SIDS risk affirmed
American researchers have conducted the most definitive study of its kind to show that infants who sleep on their stomachs have increased risk for Sudden Infant Death Syndrome.
The study focused primarily on SIDS cases among African Americans, a group at roughly twice the risk for SIDS than are Caucasians. The findings were published in the October issue of Pediatrics.
The study results provide support for the American Academy of Pediatrics' 1992 and 1996 recommendations that infants be placed to sleep on their backs to reduce the risk of SIDS. The research also underscores the urgency of current programs to ensure that African Americans receive this recommendation.
Costume tough love
Frustrated by your child's lack of commitment when it comes to choosing a Halloween costume? Some advice from "Mrs. Sharp's Traditions: Reviving Victorian Family Celebrations of Comfort & Joy" (Scribner, $30):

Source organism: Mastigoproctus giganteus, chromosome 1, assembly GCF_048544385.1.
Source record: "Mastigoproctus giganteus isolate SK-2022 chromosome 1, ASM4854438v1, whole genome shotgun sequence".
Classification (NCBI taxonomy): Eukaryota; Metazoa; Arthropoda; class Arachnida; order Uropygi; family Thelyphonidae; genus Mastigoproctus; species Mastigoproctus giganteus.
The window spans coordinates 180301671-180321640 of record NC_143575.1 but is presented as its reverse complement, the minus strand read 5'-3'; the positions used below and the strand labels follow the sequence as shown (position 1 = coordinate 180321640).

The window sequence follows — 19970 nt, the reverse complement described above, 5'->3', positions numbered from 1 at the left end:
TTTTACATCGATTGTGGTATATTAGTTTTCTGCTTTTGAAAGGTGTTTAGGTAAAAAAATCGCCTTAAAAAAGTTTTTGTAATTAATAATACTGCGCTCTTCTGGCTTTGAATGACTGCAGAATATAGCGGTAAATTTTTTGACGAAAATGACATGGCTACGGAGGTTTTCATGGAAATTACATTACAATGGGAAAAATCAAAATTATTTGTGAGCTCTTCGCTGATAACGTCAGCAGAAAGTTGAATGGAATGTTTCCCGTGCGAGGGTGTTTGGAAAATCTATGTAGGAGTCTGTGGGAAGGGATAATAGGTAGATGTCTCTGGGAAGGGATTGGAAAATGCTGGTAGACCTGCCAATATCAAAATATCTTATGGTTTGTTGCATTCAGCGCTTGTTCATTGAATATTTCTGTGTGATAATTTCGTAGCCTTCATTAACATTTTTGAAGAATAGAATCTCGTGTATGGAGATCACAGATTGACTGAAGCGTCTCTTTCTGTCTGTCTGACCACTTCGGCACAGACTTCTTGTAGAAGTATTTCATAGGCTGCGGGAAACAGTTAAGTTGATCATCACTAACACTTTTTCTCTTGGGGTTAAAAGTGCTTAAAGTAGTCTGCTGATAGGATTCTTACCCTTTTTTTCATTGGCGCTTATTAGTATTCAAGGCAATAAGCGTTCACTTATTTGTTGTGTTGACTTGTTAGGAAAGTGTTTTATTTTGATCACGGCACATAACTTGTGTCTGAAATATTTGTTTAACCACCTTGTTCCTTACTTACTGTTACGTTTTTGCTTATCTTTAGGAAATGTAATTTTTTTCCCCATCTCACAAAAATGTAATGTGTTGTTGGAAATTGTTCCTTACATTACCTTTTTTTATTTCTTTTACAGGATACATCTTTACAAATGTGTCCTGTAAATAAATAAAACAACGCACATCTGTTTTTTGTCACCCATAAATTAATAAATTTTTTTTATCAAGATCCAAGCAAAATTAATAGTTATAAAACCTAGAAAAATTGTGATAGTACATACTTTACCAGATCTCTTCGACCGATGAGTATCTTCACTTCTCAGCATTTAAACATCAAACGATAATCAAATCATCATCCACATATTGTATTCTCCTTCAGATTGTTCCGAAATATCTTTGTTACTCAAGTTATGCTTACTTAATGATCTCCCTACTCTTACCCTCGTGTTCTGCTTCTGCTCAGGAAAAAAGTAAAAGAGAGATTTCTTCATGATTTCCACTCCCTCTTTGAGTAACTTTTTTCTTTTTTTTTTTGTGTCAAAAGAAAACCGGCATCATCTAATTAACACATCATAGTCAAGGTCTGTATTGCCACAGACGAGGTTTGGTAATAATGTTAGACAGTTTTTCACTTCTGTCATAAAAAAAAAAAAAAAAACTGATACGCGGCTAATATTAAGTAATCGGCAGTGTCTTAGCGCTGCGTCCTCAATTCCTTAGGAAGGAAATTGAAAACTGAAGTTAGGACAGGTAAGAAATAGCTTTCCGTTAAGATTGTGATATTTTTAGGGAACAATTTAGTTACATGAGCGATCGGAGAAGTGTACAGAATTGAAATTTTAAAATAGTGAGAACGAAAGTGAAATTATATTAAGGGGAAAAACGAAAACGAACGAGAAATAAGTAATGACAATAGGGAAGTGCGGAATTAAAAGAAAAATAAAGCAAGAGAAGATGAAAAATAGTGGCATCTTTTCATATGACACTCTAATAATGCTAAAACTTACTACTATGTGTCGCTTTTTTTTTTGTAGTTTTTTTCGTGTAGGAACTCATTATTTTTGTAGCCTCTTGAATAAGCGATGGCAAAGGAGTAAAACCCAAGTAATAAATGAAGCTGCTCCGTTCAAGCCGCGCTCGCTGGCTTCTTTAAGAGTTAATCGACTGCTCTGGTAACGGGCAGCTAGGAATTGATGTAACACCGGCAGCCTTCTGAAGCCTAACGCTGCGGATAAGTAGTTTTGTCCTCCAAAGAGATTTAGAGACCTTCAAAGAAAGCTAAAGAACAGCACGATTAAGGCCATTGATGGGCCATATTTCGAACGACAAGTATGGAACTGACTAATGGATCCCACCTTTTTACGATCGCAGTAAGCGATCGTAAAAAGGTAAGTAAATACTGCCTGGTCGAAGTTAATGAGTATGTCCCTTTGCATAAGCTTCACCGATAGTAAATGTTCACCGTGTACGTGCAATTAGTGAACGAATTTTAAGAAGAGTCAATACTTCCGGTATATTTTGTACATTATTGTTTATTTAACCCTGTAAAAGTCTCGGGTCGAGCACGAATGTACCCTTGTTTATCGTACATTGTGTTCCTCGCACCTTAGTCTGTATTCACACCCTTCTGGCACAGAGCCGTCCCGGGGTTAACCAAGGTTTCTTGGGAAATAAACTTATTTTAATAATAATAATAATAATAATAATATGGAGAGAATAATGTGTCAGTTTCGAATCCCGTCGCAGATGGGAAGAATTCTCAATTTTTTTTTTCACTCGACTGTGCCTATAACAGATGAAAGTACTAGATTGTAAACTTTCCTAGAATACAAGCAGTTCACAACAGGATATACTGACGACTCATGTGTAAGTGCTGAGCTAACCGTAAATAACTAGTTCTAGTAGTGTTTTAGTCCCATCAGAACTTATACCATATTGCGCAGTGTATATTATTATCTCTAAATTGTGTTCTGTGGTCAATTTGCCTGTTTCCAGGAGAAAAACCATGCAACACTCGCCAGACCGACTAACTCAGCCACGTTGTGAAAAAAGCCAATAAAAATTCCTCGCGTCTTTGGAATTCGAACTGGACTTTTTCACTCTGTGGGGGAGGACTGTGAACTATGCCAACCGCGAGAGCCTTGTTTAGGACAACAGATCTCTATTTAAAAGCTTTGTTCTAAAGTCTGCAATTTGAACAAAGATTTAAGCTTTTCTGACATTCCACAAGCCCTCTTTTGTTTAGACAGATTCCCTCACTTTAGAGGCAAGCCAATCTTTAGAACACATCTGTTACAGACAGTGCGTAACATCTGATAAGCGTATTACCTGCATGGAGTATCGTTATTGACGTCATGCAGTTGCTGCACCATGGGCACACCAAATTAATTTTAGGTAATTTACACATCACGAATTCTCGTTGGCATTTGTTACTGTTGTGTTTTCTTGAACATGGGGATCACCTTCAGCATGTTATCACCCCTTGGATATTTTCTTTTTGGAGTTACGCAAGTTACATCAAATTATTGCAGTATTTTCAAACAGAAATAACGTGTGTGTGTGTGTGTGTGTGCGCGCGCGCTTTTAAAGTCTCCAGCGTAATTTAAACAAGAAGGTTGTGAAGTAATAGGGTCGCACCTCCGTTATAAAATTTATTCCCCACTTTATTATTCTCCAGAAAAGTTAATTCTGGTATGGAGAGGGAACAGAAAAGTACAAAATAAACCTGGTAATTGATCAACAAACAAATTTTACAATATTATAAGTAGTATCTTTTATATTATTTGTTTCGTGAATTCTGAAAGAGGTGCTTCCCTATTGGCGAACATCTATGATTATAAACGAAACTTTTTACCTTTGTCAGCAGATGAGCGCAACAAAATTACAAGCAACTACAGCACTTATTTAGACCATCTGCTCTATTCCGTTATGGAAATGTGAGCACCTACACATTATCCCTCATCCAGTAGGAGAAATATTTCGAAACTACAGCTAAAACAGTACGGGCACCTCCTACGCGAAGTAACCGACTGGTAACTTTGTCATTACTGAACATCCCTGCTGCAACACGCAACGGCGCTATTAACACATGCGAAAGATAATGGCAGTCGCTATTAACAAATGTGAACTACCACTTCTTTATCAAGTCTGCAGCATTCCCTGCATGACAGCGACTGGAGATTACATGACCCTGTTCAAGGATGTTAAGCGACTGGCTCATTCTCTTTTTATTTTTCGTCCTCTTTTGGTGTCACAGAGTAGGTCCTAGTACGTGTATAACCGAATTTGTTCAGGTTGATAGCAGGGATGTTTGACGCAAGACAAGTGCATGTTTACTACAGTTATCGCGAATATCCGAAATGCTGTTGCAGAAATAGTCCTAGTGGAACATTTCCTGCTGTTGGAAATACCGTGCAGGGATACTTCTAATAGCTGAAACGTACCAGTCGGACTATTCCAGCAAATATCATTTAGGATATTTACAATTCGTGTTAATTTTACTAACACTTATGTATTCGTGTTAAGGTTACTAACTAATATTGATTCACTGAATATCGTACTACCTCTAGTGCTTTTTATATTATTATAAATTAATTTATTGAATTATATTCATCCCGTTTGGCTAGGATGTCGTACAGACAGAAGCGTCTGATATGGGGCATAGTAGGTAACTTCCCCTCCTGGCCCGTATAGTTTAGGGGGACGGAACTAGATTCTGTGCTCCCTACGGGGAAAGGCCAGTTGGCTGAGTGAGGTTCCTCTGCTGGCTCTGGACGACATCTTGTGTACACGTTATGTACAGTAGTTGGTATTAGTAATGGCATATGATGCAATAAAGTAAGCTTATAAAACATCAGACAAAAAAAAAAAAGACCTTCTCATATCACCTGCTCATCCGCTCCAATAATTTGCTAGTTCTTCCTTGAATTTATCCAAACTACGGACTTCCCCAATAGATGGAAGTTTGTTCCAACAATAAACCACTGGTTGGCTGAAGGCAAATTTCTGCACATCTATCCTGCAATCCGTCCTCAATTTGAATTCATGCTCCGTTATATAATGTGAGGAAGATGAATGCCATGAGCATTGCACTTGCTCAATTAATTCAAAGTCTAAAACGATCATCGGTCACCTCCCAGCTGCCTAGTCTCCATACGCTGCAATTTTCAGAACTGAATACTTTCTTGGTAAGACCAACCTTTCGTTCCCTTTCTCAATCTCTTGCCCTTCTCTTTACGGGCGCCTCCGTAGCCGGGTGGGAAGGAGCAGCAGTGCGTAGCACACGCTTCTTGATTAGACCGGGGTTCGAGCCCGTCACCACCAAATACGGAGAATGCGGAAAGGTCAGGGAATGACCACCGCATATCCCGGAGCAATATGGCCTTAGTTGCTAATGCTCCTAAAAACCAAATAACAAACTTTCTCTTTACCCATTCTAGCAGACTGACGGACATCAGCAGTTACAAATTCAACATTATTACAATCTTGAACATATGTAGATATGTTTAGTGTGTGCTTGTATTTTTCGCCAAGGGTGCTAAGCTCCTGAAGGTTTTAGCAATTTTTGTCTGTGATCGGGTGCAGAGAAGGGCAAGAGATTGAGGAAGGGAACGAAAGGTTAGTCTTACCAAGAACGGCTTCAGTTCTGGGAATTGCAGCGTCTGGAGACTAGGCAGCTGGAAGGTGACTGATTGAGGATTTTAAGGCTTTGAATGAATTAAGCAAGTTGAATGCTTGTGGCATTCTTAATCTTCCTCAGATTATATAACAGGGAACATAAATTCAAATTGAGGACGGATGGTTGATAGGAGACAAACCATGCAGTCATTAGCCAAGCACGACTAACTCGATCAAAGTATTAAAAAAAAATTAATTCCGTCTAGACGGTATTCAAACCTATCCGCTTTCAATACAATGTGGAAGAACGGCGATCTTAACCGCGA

"In our house, each child has 24 hours to change his or her mind after the costume consultation. Warn the children ahead of time and be firm! If you waver, Dear Reader, you will forever find yourself in a purgatory of regret come each Halloween.
"Inevitably, one year little Minnie May will decide she 'really wants to be a princess' instead of a fluffy kitten, even as you are up to your ears in fake-fur shreds. This domestic scene is very scary. Respond gently, but with resolve: 'That is a lovely idea, dear. For next year.' "
Honolulu Fire Chief Attilio Leonardi issued tips for Halloween:
- Responsible adults or teens should be with trick-or-treaters.
- Carry a flashlight.
- Stay in your neighborhood, on well-lit streets.
- Use sidewalks and crosswalks.
- Only approach houses with lights on, a signal that you're welcome to trick-or-treat there.
- Have an adult inspect the contents before eating any candy.
- Never go into a stranger's house or accept rides from one.